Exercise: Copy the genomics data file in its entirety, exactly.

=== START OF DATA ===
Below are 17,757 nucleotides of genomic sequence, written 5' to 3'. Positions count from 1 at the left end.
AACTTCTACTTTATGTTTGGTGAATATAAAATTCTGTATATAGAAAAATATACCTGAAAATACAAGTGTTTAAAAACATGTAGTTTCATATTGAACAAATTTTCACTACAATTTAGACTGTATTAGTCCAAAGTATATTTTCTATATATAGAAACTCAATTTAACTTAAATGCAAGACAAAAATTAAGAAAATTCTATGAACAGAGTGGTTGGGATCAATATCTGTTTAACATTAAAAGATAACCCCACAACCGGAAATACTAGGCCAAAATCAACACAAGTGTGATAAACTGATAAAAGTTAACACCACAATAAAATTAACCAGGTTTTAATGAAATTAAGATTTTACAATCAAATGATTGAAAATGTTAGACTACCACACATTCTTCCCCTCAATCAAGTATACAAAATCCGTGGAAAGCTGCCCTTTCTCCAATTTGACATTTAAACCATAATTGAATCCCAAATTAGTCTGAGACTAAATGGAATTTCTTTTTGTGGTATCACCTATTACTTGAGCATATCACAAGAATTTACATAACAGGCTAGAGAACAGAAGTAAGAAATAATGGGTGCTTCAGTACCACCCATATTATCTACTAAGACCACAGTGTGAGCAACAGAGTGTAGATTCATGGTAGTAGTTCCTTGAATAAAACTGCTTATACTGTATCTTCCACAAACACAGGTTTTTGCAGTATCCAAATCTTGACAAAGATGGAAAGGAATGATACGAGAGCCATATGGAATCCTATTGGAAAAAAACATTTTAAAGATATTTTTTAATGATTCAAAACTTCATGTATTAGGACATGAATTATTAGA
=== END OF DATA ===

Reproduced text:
Below are 17,757 nucleotides of genomic sequence, written 5' to 3'. Positions count from 1 at the left end.
AACTTCTACTTTATGTTTGGTGAATATAAAATTCTGTATATAGAAAAATATACCTGAAAATACAAGTGTTTAAAAACATGTAGTTTCATATTGAACAAATTTTCACTACAATTTAGACTGTATTAGTCCAAAGTATATTTTCTATATATAGAAACTCAATTTAACTTAAATGCAAGACAAAAATTAAGAAAATTCTATGAACAGAGTGGTTGGGATCAATATCTGTTTAACATTAAAAGATAACCCCACAACCGGAAATACTAGGCCAAAATCAACACAAGTGTGATAAACTGATAAAAGTTAACACCACAATAAAATTAACCAGGTTTTAATGAAATTAAGATTTTACAATCAAATGATTGAAAATGTTAGACTACCACACATTCTTCCCCTCAATCAAGTATACAAAATCCGTGGAAAGCTGCCCTTTCTCCAATTTGACATTTAAACCATAATTGAATCCCAAATTAGTCTGAGACTAAATGGAATTTCTTTTTGTGGTATCACCTATTACTTGAGCATATCACAAGAATTTACATAACAGGCTAGAGAACAGAAGTAAGAAATAATGGGTGCTTCAGTACCACCCATATTATCTACTAAGACCACAGTGTGAGCAACAGAGTGTAGATTCATGGTAGTAGTTCCTTGAATAAAACTGCTTATACTGTATCTTCCACAAACACAGGTTTTTGCAGTATCCAAATCTTGACAAAGATGGAAAGGAATGATACGAGAGCCATATGGAATCCTATTGGAAAAAAACATTTTAAAGATATTTTTTAATGATTCAAAACTTCATGTATTAGGACATGAATTATTAGA